As an adult right now, when you go down memory lane and think about the vacations you had as a child, what exactly comes back to mind? Chances are that you do remember some interesting details about those beautiful places you visited and what you did then. But if you had a similar upbringing such as mine, the memories that would stand out for you would be the family time you spent together.
For me, there are quite a few vacations that really stood out during my childhood, one of them is visiting Disney World, and I still remember some intricate details on that one to date. Interestingly though, my fondest memories constitute the little things we participated in as we had our normal annual vacations, they were all quite unique and they remain etched in my memory.
My dad did take a lot of pride in inculcating lots of important values to his three daughters. He consistently found an obscure tourist site or a hidden gem hidden along a rarely trodden path. My dad really did have a knack of locating such sites and places.
Ignoring our frequent complaints about the sites and places we always frequented, my dad would gush with some infectious enthusiasm and display lots of excitement every time he would share with us these sightings. He was a true believer of the tenet that people should not just drive to places; they should be travelling instead.
A few years down the line as we grew older, the murmurs of displeasure did subside and something very interesting started to happen, we all started to appreciate the unique nature of our travels and even though we would complain once in a while, we did start to take in and enjoy the travelling experience our dad was exposing us to.
In the years that followed, this tradition became part and parcel of our lives; we use to yearn for those trips and were quite eager to be on the road, discovering new sites and places. When I turned eighteen, I remember me and my older sister left home for an entire week; we had a lot of fun discovering new places and were very proud of our achievement when we came back home. You should have seen the grin on our fathers face when we arrived back safely, with lots of interesting stories to tell. As a matter of fact, this particular trip was the beginning of the strong bond that I have with my sisters.
Now that I am also a parent, I have also taken on the same tradition. On all our road trips as a family, I and my husband have learned to figure out memorable and unique stopovers to make along the way. I personally prefer looking for different and unique things for the family to explore beforehand.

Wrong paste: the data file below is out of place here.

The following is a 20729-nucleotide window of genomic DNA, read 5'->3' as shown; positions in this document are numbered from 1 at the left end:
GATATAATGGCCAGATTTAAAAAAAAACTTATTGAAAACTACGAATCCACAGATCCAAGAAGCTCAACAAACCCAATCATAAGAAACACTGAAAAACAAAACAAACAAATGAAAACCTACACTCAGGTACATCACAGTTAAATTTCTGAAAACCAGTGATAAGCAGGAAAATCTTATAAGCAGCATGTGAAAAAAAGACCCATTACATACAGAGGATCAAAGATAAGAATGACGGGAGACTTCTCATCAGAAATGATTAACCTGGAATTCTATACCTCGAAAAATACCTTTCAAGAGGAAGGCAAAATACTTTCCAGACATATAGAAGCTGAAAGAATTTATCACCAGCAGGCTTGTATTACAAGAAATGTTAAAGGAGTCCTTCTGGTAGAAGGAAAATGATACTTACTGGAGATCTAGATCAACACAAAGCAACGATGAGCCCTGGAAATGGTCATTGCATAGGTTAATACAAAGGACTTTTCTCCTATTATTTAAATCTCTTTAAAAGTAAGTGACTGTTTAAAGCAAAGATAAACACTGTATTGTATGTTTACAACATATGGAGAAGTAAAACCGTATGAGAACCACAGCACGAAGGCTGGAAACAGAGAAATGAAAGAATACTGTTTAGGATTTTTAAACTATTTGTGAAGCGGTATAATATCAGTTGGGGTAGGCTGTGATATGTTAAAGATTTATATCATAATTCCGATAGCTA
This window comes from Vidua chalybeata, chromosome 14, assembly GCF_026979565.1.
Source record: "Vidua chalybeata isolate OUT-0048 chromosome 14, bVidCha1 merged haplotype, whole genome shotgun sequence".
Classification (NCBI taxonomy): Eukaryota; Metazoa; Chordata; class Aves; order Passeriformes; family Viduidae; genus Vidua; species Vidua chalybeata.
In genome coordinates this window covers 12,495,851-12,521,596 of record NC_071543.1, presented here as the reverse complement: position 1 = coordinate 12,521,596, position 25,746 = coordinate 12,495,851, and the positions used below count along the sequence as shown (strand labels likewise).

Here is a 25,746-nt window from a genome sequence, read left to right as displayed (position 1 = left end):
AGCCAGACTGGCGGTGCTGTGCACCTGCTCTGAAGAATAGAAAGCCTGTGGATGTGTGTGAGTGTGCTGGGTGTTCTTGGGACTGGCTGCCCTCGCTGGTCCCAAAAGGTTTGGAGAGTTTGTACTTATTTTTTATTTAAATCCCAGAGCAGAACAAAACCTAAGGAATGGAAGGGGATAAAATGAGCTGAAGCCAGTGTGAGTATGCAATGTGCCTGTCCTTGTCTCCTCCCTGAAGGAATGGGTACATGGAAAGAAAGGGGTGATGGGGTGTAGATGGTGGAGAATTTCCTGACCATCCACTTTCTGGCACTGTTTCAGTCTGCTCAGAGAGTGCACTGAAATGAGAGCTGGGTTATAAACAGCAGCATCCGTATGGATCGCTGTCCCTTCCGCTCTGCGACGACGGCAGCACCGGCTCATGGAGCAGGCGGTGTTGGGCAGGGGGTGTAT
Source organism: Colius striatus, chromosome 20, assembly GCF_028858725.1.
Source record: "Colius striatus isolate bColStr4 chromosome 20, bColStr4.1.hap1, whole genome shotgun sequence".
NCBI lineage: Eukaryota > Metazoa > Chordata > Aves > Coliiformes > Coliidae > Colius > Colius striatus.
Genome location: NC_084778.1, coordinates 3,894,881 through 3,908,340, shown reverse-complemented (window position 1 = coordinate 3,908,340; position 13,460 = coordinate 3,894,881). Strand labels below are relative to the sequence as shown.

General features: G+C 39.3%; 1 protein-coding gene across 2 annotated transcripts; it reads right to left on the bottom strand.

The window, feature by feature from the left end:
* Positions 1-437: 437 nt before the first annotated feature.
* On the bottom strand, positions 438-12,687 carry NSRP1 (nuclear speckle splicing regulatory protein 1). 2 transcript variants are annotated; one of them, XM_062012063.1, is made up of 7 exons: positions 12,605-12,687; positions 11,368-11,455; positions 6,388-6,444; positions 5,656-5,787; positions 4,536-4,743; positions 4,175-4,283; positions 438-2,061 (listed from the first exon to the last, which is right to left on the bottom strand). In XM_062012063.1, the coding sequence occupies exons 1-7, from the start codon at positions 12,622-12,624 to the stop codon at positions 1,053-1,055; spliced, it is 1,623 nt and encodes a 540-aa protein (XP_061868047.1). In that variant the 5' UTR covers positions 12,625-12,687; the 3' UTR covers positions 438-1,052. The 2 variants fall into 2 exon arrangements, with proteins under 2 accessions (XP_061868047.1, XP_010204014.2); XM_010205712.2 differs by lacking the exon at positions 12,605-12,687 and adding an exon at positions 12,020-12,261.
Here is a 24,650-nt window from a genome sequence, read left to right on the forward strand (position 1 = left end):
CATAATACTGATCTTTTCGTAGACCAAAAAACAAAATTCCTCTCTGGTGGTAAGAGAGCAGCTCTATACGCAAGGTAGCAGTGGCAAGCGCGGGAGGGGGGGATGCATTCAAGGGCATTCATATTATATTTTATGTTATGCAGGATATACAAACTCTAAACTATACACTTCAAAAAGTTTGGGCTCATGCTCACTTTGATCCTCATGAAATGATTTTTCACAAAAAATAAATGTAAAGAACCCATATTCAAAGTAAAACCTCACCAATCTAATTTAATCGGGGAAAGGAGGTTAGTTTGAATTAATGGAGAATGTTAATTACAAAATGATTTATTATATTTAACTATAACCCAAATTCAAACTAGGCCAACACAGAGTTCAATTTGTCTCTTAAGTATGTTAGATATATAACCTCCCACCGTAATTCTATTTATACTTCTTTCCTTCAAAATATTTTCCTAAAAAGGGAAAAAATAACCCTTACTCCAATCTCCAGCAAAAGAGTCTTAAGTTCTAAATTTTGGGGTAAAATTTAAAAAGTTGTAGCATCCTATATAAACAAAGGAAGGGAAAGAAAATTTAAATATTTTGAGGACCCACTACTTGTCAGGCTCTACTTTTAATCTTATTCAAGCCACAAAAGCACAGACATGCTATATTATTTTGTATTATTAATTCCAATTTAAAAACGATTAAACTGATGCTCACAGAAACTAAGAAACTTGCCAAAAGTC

Over the years, I have also come to learn and appreciate that our travel plans are not cast in stone and we are always ready and willing to change our route plans so as to fully take in what the journey has to offer. Interestingly, as we try to get our way around we do at times bump into some gems along the way, such as those beautiful lampshades in Westfield, Massachusetts. My kids are still young and we are therefore still capable of trickling down our enthusiasm to them, making our trips quite enjoyable.
From experience, I know that as my children grow older, they will start complaining but I will keep our travels going as I am fully aware that I helping them build wonderful memories. I am also really lucky, anytime I get a mental block and unable to come up with a unique site to visit, I can always call on dad and get an idea!
I am a living example that those consistent and arguably small family traditions can form very strong and powerful memories that don’t fade away even with time. So the next time you are out on a trip, don’t constrain yourself to the fun and good times you will experience at your spot of choice; also take into consideration the memories you can get on your way to your destination.
So, what are some of the best ways of adding some fantastic memories to your journeys? These tips may come in handy;
Favorite games: Chances are that you will find every town or state has a pastime game that everyone enjoys, do some research and learn the game.
Visit the children’s Museum: children are always fascinated with new things, take them to the local museum so that they can learn about some local art, science and history.
Stroll to the water features: almost every city has a water feature, be it a waterfall, lake, river or a hot spring. Make sure you spend some time with them in such as set up.
For local Specialties: make a point of trying out the favorite foods of those who live around where you are visiting.
And for hikes, you will be surprised at how a leisurely walk down the main street can be quite interesting and eye opening.
Go to a playground nearby: children love playing, make a point of visiting one along the road and play with your kids.
You can also get one or two odd tourist attraction in a particular town or city, a quick Google search is all you need.
Finally, with cameras everywhere from phones to tablet cameras, you can also encourage your family to take lots of funny pictures of each other along the way.
Whatever it is you as a family decide to do, give it your all and be consistent. These traditions matter a lot and they go a long way in building strong family bonds which are anchored on lots of love and unity of purpose.
As a parent, I now know the importance of these traditions. I am glad I am helping my kids build their memories. Thanks Dad for that vital lesson.
Your challenge this summer is to try and work on some of the ideas listed above and do all that it takes to come back home with lots of beautiful memories.
I know for one thing that my family and I always travel to Naples, Florida every year. We have a home in the community of DeLaSol where we spend every winter with our kids. The community is great as are the weather and the people. The kids love it and we love that it is a tradition we look forward to every year.